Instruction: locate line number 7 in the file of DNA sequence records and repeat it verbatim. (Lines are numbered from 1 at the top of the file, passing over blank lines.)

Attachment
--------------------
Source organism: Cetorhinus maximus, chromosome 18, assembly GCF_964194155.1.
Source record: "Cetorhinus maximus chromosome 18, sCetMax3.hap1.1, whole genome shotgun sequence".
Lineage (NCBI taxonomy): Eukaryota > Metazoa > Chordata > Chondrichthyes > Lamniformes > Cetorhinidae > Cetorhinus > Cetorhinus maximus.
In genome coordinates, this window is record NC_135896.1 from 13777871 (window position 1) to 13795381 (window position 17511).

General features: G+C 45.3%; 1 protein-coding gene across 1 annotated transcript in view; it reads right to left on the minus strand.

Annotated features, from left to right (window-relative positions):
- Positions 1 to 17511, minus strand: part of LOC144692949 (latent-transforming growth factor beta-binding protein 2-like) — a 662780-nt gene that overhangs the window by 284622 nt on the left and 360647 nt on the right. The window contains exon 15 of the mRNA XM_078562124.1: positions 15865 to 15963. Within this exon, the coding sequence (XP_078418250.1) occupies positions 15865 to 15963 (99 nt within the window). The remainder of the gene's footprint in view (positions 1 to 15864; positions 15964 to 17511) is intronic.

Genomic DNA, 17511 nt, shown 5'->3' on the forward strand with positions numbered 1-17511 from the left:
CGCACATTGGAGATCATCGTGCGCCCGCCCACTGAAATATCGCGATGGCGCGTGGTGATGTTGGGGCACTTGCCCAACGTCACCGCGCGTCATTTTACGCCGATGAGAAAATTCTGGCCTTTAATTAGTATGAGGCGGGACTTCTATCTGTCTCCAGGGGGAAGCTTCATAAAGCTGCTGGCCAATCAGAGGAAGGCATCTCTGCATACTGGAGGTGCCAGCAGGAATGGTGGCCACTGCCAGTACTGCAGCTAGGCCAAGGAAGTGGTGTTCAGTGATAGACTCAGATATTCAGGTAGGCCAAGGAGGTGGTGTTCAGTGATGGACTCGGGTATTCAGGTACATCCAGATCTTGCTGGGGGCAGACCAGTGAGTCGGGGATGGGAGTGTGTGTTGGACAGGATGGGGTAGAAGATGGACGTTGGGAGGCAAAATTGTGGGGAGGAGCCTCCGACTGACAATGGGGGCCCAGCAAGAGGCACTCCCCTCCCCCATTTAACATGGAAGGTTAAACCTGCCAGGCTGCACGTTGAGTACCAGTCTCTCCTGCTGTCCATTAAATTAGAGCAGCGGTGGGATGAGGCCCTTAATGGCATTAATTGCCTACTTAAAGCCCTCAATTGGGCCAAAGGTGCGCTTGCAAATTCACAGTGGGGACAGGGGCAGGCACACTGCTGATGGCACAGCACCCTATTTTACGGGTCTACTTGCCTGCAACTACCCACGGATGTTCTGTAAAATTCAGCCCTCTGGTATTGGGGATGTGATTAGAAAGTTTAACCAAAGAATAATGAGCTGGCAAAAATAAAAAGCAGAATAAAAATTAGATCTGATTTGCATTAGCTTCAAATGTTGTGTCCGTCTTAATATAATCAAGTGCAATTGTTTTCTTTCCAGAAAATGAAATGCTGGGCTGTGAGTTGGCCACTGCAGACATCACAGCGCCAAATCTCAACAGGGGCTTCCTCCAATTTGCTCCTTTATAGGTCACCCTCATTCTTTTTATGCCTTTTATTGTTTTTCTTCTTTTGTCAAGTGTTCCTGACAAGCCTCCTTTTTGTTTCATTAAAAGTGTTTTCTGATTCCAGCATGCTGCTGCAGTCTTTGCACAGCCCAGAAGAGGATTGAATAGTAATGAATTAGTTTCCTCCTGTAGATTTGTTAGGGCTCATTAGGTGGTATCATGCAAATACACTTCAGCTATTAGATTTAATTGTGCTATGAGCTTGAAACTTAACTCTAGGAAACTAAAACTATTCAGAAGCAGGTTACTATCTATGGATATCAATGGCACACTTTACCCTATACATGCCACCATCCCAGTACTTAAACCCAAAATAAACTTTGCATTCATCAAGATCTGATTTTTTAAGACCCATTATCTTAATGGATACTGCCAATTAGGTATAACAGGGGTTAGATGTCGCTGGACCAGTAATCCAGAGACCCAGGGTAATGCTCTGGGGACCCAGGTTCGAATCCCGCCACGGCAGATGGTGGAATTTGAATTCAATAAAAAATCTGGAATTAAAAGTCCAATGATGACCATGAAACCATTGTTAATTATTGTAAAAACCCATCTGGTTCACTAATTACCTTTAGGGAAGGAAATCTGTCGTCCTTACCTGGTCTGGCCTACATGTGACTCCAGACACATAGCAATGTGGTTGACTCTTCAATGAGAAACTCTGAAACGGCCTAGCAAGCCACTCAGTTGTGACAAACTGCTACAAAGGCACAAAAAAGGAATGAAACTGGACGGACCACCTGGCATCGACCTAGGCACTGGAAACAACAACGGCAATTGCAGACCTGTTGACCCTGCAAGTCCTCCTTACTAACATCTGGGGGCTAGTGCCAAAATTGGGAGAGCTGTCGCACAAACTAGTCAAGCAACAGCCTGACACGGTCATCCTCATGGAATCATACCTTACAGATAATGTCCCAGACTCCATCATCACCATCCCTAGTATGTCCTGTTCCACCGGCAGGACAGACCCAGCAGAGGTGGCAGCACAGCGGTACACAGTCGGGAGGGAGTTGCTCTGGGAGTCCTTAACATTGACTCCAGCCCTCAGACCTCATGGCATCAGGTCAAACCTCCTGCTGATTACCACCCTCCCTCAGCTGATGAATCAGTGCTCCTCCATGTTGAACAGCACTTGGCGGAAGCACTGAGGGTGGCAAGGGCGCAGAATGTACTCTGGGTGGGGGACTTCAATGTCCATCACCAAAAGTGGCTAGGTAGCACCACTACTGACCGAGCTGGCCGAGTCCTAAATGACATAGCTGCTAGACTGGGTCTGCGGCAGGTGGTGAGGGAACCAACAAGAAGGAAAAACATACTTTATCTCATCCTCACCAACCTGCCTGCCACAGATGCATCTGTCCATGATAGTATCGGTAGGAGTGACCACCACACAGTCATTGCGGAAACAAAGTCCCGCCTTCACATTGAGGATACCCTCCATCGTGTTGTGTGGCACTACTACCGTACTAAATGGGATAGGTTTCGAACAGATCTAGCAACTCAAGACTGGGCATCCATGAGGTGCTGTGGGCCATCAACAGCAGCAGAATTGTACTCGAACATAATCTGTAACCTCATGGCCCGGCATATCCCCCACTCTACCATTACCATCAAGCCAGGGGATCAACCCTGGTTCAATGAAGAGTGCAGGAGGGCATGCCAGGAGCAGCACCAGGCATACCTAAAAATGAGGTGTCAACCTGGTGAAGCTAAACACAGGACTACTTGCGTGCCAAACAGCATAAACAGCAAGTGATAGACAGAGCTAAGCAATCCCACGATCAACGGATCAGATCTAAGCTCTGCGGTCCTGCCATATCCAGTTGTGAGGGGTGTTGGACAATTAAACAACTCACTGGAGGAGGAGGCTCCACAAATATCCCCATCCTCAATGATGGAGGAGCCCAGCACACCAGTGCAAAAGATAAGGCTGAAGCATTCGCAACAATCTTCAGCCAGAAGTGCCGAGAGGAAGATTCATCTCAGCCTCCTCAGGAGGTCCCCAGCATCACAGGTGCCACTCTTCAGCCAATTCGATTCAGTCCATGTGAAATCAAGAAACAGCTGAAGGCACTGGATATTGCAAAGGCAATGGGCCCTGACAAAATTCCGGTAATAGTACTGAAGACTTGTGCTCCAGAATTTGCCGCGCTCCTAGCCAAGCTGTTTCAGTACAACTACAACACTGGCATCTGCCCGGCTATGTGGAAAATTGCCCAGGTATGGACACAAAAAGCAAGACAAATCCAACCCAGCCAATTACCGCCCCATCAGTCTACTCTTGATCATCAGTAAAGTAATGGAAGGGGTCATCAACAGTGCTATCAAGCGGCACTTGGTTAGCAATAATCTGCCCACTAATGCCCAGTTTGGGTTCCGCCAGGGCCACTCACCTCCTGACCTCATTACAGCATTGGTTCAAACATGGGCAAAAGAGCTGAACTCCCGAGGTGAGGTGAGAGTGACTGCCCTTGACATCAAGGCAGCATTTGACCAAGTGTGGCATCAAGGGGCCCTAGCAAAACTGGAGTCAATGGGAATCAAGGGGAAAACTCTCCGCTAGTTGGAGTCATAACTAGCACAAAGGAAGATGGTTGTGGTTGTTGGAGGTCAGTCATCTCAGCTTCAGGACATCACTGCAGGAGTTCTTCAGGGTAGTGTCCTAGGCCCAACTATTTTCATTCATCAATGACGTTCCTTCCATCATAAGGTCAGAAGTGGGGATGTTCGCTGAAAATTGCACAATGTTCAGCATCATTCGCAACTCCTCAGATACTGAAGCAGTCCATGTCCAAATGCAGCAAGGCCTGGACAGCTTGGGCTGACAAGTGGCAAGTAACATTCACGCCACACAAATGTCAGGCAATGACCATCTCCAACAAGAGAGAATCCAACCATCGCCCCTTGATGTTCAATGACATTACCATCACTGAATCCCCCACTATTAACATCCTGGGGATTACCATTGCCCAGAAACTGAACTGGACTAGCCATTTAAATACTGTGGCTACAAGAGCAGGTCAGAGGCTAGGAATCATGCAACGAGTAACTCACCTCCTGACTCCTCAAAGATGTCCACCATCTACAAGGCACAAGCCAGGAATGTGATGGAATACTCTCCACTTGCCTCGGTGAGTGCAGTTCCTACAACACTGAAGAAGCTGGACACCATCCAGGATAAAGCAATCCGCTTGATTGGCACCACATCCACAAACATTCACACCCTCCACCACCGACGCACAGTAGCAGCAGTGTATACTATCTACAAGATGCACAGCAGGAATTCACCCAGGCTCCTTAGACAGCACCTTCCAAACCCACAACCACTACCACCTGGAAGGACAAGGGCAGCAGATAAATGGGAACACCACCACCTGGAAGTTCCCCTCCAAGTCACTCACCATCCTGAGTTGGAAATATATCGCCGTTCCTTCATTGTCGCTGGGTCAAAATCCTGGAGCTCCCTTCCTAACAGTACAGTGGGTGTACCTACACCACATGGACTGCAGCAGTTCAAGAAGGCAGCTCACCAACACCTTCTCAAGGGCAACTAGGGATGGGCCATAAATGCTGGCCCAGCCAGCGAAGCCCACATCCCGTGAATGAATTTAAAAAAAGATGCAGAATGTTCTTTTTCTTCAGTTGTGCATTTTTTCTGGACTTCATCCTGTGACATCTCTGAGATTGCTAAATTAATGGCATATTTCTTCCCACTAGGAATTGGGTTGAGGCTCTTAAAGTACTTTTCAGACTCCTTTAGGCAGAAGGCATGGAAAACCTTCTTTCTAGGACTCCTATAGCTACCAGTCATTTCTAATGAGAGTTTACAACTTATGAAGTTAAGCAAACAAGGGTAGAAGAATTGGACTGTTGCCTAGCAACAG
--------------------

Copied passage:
- Positions 1 to 17511, minus strand: part of LOC144692949 (latent-transforming growth factor beta-binding protein 2-like) — a 662780-nt gene that overhangs the window by 284622 nt on the left and 360647 nt on the right. The window contains exon 15 of the mRNA XM_078562124.1: positions 15865 to 15963. Within this exon, the coding sequence (XP_078418250.1) occupies positions 15865 to 15963 (99 nt within the window). The remainder of the gene's footprint in view (positions 1 to 15864; positions 15964 to 17511) is intronic.